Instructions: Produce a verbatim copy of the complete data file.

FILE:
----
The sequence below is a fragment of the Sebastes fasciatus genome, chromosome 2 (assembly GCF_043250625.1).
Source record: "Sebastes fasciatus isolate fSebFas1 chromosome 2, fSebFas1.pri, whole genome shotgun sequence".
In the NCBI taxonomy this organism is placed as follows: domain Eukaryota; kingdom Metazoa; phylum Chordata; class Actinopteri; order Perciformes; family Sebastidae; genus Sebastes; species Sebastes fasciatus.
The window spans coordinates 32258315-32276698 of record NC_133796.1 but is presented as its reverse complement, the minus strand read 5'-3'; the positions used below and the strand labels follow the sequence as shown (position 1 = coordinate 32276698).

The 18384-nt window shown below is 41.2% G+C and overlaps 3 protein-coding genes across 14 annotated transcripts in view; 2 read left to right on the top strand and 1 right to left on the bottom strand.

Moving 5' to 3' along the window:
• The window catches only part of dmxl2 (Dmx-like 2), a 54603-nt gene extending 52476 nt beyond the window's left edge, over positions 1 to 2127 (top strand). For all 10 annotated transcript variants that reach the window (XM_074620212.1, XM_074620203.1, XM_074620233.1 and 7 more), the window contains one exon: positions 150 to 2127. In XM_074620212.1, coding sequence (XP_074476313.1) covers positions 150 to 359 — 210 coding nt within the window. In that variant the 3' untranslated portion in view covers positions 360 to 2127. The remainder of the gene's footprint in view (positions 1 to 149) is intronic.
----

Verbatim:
The sequence below is a fragment of the Sebastes fasciatus genome, chromosome 2 (assembly GCF_043250625.1).
Source record: "Sebastes fasciatus isolate fSebFas1 chromosome 2, fSebFas1.pri, whole genome shotgun sequence".
In the NCBI taxonomy this organism is placed as follows: domain Eukaryota; kingdom Metazoa; phylum Chordata; class Actinopteri; order Perciformes; family Sebastidae; genus Sebastes; species Sebastes fasciatus.
The window spans coordinates 32258315-32276698 of record NC_133796.1 but is presented as its reverse complement, the minus strand read 5'-3'; the positions used below and the strand labels follow the sequence as shown (position 1 = coordinate 32276698).

The 18384-nt window shown below is 41.2% G+C and overlaps 3 protein-coding genes across 14 annotated transcripts in view; 2 read left to right on the top strand and 1 right to left on the bottom strand.

Moving 5' to 3' along the window:
• The window catches only part of dmxl2 (Dmx-like 2), a 54603-nt gene extending 52476 nt beyond the window's left edge, over positions 1 to 2127 (top strand). For all 10 annotated transcript variants that reach the window (XM_074620212.1, XM_074620203.1, XM_074620233.1 and 7 more), the window contains one exon: positions 150 to 2127. In XM_074620212.1, coding sequence (XP_074476313.1) covers positions 150 to 359 — 210 coding nt within the window. In that variant the 3' untranslated portion in view covers positions 360 to 2127. The remainder of the gene's footprint in view (positions 1 to 149) is intronic.